The Road to Runes

October 1st, 2018

The Road to Runes: Keeping it Balanced

Any divination can be a double-edged sword. And isn’t it interesting that sword is an anagram of ‘words’; our fiercest weapon and most powerful tool. We practice divination through our words, by asking questions of the universe or our deities via tools such as the runes. But it can be hard to ask the right questions, and very easy to attribute meaning in hindsight. How can we be sure that the interpretation of the runes is in relation to what we’ve asked, and that we are not just shaping it around the answer we hope to receive?

False Positives

No, I’m not talking pregnancy tests! Although I do know of situations where the runes have indicated possible future fertility, but that’s quite another story. A false positive is what I call it when someone purposefully takes only the positive aspects of a rune and applies them to their situation or question. It’s so tempting to reach only for the positive outcome, but in divination, we’re looking for accuracy, not platitudes. It’s even harder to avoid falling into this trap when doing readings for others, as who wants to be the bearer of bad news?

Balanced Readings

However, just because a rune or rune spread carries negative connotations, it doesn’t mean a reading is all bad news. It’s important to look at both aspects of the runes; the ‘bad’ and the ‘good’. Many aspects that may seem bad may actually be about cleansing or something negative being swept away or destroyed. Or they could be indicating the tumult of a current situation rather than a future outcome.

Here’s an example. Today I drew Thurisaz in relation to a question about a personal issue I was dealing with. Thurisaz means ‘giants’ and is shaped like a thorn, representative of conflict and pain. It’s associated with both Loki and Thor, particularly the tormenting and aggressive aspects of these deities. Immediately, I started looking for alternative meanings to the rune, and ways it could be viewed positively. Of course, there are positive aspects to Thurisaz. Conflict can lead to resolution, or the rune may indicate that you are being resistant to change. It can indicate a breakthrough or breaking down internal blockages that have been preventing you from progressing.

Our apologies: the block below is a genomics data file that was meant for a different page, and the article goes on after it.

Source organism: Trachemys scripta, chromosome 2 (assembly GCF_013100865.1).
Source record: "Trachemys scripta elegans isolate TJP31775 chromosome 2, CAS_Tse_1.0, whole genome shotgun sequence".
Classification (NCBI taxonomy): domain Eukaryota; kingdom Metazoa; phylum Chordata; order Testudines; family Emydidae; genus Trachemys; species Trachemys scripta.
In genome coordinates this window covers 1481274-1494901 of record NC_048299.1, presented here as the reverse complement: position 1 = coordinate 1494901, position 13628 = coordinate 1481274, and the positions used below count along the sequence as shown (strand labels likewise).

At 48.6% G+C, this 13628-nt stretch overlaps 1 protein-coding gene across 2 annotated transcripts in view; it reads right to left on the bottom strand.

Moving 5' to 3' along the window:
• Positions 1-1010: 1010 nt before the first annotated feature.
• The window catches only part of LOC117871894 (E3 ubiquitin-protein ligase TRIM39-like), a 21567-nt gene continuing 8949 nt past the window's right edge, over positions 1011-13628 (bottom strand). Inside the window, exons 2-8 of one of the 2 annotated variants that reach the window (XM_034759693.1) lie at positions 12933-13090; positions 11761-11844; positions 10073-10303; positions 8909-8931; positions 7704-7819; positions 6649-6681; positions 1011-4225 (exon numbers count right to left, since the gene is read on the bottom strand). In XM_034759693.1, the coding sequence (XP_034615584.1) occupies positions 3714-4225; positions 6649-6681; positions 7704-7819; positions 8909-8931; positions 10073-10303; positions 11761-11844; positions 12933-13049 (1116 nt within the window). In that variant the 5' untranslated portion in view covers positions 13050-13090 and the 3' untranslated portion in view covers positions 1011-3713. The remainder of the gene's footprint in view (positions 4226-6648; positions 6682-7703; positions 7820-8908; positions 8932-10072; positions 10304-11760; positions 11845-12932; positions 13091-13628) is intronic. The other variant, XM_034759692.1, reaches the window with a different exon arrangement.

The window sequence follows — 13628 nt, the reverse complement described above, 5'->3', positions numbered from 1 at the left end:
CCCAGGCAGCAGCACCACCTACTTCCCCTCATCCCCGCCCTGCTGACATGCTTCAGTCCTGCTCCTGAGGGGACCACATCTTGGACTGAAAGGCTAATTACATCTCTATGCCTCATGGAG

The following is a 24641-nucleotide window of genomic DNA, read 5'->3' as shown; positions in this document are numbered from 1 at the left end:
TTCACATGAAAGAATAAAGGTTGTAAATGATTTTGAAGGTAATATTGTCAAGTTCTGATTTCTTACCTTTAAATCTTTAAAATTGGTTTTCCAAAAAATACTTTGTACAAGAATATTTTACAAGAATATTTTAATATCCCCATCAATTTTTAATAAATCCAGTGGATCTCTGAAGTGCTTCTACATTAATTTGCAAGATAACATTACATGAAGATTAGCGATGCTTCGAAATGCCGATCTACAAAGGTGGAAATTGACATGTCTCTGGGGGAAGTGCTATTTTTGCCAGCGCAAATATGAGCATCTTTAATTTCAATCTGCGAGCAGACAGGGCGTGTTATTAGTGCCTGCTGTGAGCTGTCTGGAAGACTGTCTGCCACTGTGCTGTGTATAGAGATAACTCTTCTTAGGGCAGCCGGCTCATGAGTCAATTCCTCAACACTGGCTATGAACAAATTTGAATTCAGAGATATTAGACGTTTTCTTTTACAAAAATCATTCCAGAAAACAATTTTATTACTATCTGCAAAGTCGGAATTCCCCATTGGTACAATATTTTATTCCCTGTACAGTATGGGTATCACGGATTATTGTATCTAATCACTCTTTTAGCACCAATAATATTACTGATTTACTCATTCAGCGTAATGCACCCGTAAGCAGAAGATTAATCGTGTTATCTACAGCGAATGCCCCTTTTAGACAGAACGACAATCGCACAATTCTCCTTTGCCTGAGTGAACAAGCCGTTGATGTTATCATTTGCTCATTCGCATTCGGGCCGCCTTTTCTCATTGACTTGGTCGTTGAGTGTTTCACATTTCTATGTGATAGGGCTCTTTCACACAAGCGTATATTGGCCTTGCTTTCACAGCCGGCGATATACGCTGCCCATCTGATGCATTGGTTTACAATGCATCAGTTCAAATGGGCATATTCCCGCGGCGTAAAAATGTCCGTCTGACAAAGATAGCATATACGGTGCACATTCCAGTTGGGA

divination vs. hope

My problem wasn’t that the rune doesn’t have a positive aspect. It was that I immediately began to try and skew the rune’s meaning to a positive outcome for my question. This is not divination, it’s just being hopeful. Reading the runes should come with a balanced approach, and the understanding that the answers received might not be what we were expecting or looking for. But we should take them on board, just the same.

In my situation, once I took a deep breath and stopped grasping for the good, thurisaz means I might have to drastically alter my own view of myself and accept that there are parts of myself that I want to change, and actually do something about them rather than just saying “this is who I am.” It tells me that there is pain, and may be more pain, but that it’s up to me to take responsibility for my own actions and resolve to be the change I want to see; to set an example.

Remember, the runes are sending a message in response to your question, or allowing you to dredge your own answers from your subconscious. Just because these answers aren’t always happy and hopeful, doesn’t mean they aren’t useful. Keep yourself open to all aspects of the reading, and of course, that includes the positive aspects too.

Next month I’ll be talking about how to frame our words and questions in the best way to get the most effective readings. Contact me via Twitter @Mabherick if there’s a particular rune you’d like me to focus on.

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About the Author:

Mabh Savage is a Pagan author, poet and musician, as well as a freelance journalist.

She is the author of A Modern Celt: Seeking the Ancestors and Pagan Portals – Celtic Witchcraft: Modern Witchcraft Meets Celtic Ways.

A Modern Celt: Seeking the Ancestors

Pagan Portals – Celtic Witchcraft: Modern Witchcraft Meets Celtic Ways


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